Thursday 5 December 2019

Handiwork: "I Lost My Body"

It's not every day you encounter an animation where the primary influences would appear to be Charles Addams and the Saw franchise. The feeling one gets with I Lost My Body is that Netflix have rescued a film that distributors wouldn't have the last clue what to do with, it being too macabre for Odeon Kids' Club bookings, or else to be easily marketed as high art. Yet that's just what Jérémy Clapin's directorial debut is, funnily enough. Clapin uses a severed hand's attempts to reconnect with its owner as a means of recounting an entire history of touching; the sense-memories its ambulant spare part shuffles through - a baby's fingers veering towards an electrical outlet, a child's piano lessons, a teenager's first fumbles with the opposite sex - help to convert what can't help but sound deeply odd on paper into a touching experience all its own. And it's never felt more appropriate that a project that had every right to be rendered as digimation should instead have been hand-drawn, artisanal, as individual and distinctive as the lifelines on your very palm. Here is a film made by hands, in celebration of hands, that merits nothing less than the biggest of hands.

Above everything else, I Lost My Body is a great work of imagination, as the best animations tend to be. Scripting with Guillaume Laurant, author of the original graphic novel, Clapin has clearly thought long and hard about how a sentient body part would scuttle its way through modern, multicultural Paris, at the mercy of everything from dogs to dustcarts, birds to ants. (The levels of peril involved makes the film unsuitable for the very young: nothing about it invites description as mild.) If that brings the overall trajectory close to the quest narratives of countless Disney and DreamWorks crowdpleasers, Clapin keeps stopping to insert melancholy pauses for thought that owe less to the fantastical than they do to the everyday. In one flashback, we encounter the hand's sometime owner Naoufel (voiced by Hakim Faris) as a haphazard pizza delivery driver making a connection with one customer via the shonky intercom on her block of flats - a long scene that involves no activity more outlandish than this young woman, Gabrielle (Victoire du Bois), repeatedly trying and failing to buzz our boy inside. It does, however, set up the movie's twin, parallel quests, for just as the hand seeks its body, so too Naoufel strikes out to meet Gabrielle in the flesh, and perhaps even offer her his hand. When we see that the apprenticeship he takes on to facilitate this involves the use of a buzzsaw, it's all we can do not to shudder.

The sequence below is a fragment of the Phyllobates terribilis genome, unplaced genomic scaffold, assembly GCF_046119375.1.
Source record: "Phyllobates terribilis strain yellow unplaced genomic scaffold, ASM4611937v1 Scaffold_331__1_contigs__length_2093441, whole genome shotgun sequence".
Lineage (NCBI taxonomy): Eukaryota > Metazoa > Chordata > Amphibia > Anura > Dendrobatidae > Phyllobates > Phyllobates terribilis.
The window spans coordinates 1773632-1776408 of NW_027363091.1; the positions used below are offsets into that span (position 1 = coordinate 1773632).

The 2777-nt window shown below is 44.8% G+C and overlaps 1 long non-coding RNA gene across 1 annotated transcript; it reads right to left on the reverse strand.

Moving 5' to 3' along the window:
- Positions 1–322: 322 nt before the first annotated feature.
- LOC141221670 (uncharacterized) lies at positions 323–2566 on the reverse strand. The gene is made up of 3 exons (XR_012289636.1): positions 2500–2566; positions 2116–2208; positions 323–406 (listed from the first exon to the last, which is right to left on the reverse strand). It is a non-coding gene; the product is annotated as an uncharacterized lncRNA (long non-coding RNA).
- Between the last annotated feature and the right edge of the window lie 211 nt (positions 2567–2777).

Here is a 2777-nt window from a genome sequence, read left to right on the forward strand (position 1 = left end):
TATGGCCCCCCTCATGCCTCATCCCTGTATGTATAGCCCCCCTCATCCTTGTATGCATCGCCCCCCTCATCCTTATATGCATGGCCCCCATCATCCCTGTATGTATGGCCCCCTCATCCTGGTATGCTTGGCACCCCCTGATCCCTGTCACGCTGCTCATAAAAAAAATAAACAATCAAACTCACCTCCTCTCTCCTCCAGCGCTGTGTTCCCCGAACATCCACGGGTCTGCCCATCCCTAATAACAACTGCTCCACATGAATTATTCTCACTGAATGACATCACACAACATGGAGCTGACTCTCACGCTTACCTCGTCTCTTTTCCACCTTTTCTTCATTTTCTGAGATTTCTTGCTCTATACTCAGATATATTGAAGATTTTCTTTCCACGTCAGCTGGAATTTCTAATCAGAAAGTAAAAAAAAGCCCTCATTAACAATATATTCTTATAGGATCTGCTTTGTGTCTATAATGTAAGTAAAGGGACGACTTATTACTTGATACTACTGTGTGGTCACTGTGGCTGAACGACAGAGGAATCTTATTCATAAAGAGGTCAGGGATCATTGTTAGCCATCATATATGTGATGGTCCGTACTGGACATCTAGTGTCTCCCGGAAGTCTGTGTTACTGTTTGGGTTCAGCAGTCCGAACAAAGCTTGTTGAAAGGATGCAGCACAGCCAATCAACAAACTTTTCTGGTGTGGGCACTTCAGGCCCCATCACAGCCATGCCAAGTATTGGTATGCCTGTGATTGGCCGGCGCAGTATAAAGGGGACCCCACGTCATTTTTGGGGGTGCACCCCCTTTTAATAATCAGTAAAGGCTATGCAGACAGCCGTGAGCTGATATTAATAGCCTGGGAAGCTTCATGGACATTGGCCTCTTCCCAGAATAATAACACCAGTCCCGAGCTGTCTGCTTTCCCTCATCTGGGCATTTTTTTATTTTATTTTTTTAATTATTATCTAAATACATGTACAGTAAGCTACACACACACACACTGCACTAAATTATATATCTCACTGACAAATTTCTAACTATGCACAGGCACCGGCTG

The best sustained conceit of any animation since 2015's scarcely less existential Inside Out has been backed up with a scene-by-scene beauty that recalls Sylvain Chomet's approach to Edinburgh in 2011's The Illusionist. There's no particular reason Clapin takes the time he does to show us Naoufel's bounding ascent to the rooftop of an abandoned building, save that it sets a searching mood, and allows his team to busy themselves on images of the French capital at daybreak. (Like Chomet, Clapin is unusually sensitive to light, which makes all the scuttling a lot less morbid than it might initially seem.) Yet it also sets up a final act poised carefully between triumph and tragedy, and expands the film's frame of vision no end: more so than anywhere else in I Lost My Body, it's here that you get the sense of being introduced to a filmmaker throwing his arms open to embrace not just the world, but the fateful, dumbass mistakes made within it each day by people striving to pull themselves together to arrive at the lives that they want. The irony is that Clapin, announcing himself overnight as a major player in world animation, barely puts a foot wrong throughout the film's 81 minutes, landing at the last upon the emblematic image of the hand poised atop that same building, framed by the graffito we've earlier seen it spraypainting. "Je Suis Là," it reads. I am here. So now is Clapin, and so's the film, awaiting a thumbs-up on the Netflix red button. Let your fingers do the walking.

I Lost My Body is now playing in selected cinemas, and streaming via Netflix.

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